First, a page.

Adam, please see two further suggestions, in-line:

> -----Original Message-----
> From: Kathleen Moriarty [mailto:kathleen.moriarty.i...@gmail.com]
> Sent: Friday, February 09, 2018 9:22 AM
> To: Adam Roach
> Cc: The IESG; opsawg@ietf.org; Warren Kumari; Paul Hoffman; draft-mm-wg-
> effect-encr...@ietf.org
> Subject: Re: Adam Roach's No Objection on draft-mm-wg-effect-encrypt-17:
> (with COMMENT)
> 
> Hi Adam,
> 
> Thanks for the additional comments.  We'll discuss in line and make
> updates as appropriate.
> 
... <snip> ... to add a suggestions where needed ...
> > ----------------------------------------------------------------------
> -----
> >
> > §2.2.7:
> >
> >>    A goal is protecting end-user
> >>    data -- but at the same time not making the network inoperable or
> >>    unmanageable.
> >
> > I fear this sentence falls back to the hyperbolic tone that plagued version
> > -10 of this document. I suggest something more along the lines of "...not
> > forcing changes to the way networks have historically been operated and
> > managed" or something similar.
> 
> I'd like Al to weigh in one this change from an operator perspective.
> To me, this reads like both sides are being weighed equally.  He may
> have another suggestion that works to help with the tone you are
> looking for, but also acks the impact to operators to further the
> discussion.
> 
[ACM] 
Since this is the section on SFC, and describing the failure of the 
classifier function [RFC7665], we are talking about the present-day
designs and possible loss of functionality.

I suggest (last phrase, with the entire paragraph included for context):

   There are also mechanisms provided to protect security and privacy.
   In the SFC case, the layer below a network service header can be
   protected with session encryption.  A goal is protecting end-user
   data, while retaining the intended functions of [RFC7665] at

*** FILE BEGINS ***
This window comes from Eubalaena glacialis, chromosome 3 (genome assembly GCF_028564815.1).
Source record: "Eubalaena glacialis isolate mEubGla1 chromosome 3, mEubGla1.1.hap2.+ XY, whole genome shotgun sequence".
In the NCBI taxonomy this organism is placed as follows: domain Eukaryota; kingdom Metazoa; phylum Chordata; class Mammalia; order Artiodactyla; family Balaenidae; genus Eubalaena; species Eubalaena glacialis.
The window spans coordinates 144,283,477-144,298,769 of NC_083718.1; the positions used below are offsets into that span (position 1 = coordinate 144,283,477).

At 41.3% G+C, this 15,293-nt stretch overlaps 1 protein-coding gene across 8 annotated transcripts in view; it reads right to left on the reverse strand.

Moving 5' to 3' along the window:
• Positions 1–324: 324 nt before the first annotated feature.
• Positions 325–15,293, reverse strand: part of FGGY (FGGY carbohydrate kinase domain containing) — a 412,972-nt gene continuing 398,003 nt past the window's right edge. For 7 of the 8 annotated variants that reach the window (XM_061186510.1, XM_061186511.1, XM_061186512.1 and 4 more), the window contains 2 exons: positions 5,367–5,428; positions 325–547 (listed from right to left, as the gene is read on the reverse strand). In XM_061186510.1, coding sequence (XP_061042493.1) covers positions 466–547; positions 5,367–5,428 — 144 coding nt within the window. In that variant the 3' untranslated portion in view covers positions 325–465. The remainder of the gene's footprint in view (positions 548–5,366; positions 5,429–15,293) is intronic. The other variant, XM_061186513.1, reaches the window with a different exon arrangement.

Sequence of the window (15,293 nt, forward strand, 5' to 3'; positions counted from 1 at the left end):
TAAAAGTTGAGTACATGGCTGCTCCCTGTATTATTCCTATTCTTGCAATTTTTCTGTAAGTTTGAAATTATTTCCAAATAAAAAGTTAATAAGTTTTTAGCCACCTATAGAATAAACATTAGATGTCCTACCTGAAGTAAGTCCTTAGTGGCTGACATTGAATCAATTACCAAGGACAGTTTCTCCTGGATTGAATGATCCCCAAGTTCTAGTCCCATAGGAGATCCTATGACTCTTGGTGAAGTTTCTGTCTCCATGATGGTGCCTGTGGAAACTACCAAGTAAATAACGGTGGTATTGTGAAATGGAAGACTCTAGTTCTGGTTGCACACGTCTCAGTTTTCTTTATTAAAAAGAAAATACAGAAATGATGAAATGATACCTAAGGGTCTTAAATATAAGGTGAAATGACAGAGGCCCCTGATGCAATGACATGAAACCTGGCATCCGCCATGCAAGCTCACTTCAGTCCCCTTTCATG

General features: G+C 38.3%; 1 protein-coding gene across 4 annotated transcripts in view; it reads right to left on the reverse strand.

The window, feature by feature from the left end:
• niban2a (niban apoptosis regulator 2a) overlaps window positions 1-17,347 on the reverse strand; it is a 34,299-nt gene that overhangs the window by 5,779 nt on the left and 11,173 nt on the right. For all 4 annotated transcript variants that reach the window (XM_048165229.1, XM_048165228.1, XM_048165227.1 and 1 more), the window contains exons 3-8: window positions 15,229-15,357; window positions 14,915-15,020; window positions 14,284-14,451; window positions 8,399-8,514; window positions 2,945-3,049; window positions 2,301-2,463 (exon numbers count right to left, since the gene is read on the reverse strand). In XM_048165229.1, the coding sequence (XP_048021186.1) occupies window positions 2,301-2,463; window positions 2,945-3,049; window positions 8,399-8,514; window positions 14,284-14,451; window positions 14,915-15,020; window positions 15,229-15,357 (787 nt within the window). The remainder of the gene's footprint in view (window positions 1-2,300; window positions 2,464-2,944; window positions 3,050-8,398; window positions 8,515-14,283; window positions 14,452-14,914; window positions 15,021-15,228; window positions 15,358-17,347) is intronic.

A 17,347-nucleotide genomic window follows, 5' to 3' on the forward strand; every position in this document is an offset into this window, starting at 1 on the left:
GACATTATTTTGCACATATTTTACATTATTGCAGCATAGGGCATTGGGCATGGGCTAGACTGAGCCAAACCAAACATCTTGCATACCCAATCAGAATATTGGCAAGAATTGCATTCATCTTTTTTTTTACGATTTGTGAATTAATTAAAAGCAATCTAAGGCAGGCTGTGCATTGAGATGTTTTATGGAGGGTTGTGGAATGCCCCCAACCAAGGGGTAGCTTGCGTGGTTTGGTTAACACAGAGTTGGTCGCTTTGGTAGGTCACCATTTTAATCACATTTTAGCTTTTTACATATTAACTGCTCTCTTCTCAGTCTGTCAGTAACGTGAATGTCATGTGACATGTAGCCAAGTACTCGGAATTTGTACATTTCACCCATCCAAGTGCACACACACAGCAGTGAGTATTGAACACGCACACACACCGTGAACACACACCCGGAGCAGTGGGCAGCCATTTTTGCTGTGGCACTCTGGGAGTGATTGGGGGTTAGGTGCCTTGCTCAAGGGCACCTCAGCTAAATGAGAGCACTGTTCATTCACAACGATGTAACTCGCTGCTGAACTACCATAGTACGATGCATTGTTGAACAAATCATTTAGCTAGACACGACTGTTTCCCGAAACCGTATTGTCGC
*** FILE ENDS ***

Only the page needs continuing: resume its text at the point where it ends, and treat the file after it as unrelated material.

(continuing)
the same time.
  


> >
> > ----------------------------------------------------------------------
> -----
> >
> > §2.3.2:
> >
> >>   The customer may need
> >>   call customer care to find out the reason, both an inconvenience
> >>   to the customer and additional overhead to the mobile network service
> >>   provider.
> >
> > I believe this is false. Please remove this assertion or support it with a
> > citation.
> >
> > To my knowledge, standard operating procedure for mobile networks (based on 
> > my
> > personal experience on two different post-paid US carriers and probably 
> > half a
> > dozen pre-paid non-US carriers) is that users are sent an SMS message
> > explaining the situation. 
[ACM] 
If you are notified by SMS, what happens next?
Does the SMS suggest that you call customer care to resolve the issue
(which might be less efficient than accessing your account on the web,
and authorizing additional Data Usage) ?

> > I think the statement above overstates the
> > inconvenience to both users and operators, and consequently runs the risk of
> > causing protocol designers to evaluate the impact incorrectly.
> 
> I'll wait for Al to weigh in since he works at a major provider,
> especially since this just says "may".  I wouldn't want to weigh in
> with my anecdotal experience as an end user.  I have had to call my
> provider at times and it is an inconvenience to say the least!
> 
[ACM] Perhaps some re-wording to remove "inconvenience" ?
Suggest:
   ... The customer may need
   to call customer care to find out the reason and/or resolve the issue,
   possibly extending the time needed to restore their network access.

> >
> > ----------------------------------------------------------------------
> -----
> >
<snip>
> 
> >
> 
> Thanks for helping to improve the document.

[ACM] +1

Al

> 
> --
> 
> Best regards,
> Kathleen
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